A conference, but not as I know it ….

AGI Conference, East Midlands Conf Centre, Nottingham University 20-22nd Sept
This was the second time I have attended the AGI conference, having previously presented a paper there in 2009. Unfortunately, I couldn’t make the w3g unconference the day beforehand, which sounded really good [see: vicchi’s blog post and GIScussions blog post]. So, an early start for a quick dash up the M1 for the 10-15am start. Just to show that SoC isn’t the only conference to suffer from the keynote blues, AGI actually had 2 out of the 3 initial keynotes pull out and had to do some rapid re-organising. AGI is quite big (440 delegates I believe this year) and has 5 parallel strands, which makes session choices hard. Fortunately, on this occasion the rooms were VERY close (unlike ICA in Santiago!) and the session chairs were briefed to work hard to keep to time and allow very brief changeovers WITHIN sessions, which was a blessing.

The first really good presentation was Bob Barr on the Public Data Corporation – important and good enough to have been a keynote in my view. I then attended 3 papers in the “safeguarding our future” strand – by presenters from British Transport Police, Greenspace Scotland and Snowflake Software. I had some issues with the symbology used by the police and the greenspacers. In the police case it was of their using heatmaps (with traditional circular spread as size increases) for what is basically linear data (following the railway lines). With the greenspace map it was the way they had kept to a limited palette (mainly green for obvious reasons) for their land classification, which looked fine and dandy in the key but which made for difficulties in interpretation on the map itself.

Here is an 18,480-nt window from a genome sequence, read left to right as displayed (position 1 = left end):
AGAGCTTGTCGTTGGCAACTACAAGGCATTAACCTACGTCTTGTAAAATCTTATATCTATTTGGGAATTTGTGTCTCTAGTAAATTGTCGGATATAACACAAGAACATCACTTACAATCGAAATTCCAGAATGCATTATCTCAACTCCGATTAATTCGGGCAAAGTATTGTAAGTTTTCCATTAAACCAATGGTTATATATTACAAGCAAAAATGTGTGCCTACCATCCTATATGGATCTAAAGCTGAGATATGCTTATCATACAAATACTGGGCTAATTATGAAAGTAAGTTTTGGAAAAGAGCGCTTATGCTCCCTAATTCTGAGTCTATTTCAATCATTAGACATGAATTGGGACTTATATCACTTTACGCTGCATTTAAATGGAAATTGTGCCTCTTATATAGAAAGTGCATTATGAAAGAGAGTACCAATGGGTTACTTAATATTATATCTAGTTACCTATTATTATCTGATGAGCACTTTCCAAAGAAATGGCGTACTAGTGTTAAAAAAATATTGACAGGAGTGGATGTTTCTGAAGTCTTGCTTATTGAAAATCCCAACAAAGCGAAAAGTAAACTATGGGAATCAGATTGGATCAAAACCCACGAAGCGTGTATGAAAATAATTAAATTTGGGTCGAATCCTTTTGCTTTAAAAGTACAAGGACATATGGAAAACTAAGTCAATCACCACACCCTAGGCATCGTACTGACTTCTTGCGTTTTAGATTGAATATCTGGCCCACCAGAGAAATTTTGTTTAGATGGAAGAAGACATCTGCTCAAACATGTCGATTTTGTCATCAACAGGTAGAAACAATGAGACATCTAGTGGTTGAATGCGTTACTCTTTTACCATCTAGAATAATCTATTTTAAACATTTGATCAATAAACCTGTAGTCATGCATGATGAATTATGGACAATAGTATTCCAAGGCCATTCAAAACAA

The highlights of day one for me were the two papers I attended in the “open alternative” session. Steven Feldman gave his take on how authoritive the crowd can be, before shamelessly plugging his upcoming project, which he is working on with the Centre for Geospatial Science, University of Nottingham (OSM-GB). Following this was a tour de force by Mark Illiffe, which won the audience vote for best conference presentation. Entitled “When Gov 2.0 Doesn’t Exist: Mapping Services in the Developing World”, it detailed work he had done in slums in Kenya, amongst other places – and was very thought-provoking on both the type of things being done (particularly in enabling data and knowledge gathering WITH the inhabitants) and their effect.